With all due respect to Sen. Joni Ernst, why wear bread bags on your feet when you can wear Campbell Soup cans?
The same day Ernst gave the GOP response to the State of the Union address (which included tales of a hardscrabble childhood involving shoes protected by plastic bread bags)
Versions of Warhol's Campbell Soup can prints, perhaps his most well-known work, appear on both low-top and high-top Chuck Taylor silhouettes either as a single image (as in the tomato soup high-top in the photo above) or layered in multiples. The footwear also includes a range of Chucks bearing motorcycle prints and newspaper prints inspired by Warhol's Ads and Illustration series circa 1985-86.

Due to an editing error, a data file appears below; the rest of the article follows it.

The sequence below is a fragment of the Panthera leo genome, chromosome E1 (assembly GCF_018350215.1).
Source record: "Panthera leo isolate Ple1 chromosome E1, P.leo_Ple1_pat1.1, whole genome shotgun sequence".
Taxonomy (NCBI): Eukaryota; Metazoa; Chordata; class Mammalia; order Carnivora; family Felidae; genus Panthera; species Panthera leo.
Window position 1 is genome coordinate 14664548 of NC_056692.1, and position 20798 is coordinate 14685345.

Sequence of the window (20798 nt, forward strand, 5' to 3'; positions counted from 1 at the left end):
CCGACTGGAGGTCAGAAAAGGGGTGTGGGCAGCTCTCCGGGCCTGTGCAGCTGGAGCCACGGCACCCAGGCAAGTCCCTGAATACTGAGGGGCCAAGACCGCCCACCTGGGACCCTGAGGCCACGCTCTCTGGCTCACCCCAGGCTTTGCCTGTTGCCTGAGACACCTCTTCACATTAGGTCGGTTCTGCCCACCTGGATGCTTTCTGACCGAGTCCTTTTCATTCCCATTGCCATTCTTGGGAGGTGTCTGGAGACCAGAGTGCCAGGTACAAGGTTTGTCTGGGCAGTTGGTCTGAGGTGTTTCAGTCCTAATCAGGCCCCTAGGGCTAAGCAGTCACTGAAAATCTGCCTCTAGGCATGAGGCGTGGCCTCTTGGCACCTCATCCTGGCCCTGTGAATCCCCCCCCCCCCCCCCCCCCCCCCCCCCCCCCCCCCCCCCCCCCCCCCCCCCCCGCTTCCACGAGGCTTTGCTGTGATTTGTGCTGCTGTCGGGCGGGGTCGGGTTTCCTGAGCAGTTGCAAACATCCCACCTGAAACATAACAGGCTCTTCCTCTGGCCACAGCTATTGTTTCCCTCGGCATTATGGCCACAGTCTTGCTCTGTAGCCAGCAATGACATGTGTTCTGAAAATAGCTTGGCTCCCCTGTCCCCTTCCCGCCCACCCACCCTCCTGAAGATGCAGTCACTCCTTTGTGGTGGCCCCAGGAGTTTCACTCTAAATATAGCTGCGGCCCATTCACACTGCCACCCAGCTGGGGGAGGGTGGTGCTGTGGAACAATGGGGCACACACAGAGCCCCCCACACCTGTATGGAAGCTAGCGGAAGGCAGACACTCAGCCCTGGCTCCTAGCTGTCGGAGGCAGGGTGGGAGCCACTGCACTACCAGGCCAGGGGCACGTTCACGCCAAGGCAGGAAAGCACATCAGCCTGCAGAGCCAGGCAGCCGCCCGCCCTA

In a meta move that Warhol himself would no doubt find amusing, one of the three graphic T-shirts that make up the apparel side of the collection is an image of a Converse Chuck Taylor All Star high-top sneaker -- from an original Warhol work titled Converse Extra Special Value.
The Andy Warhol Foundation has a long history of licensing its namesake's work to fashion and style brands. Past collaborators include Paul Frank and Levi Strauss & Co., to name just two. This week's announcement notes that a portion of the proceeds from the Converse collection will support the programs of the Manhattan-based foundation.
The Converse All Star Andy Warhol collection ($35 to $95) will be available for purchase starting Feb. 7 at select brick-and-mortar retailers and online at converse.com.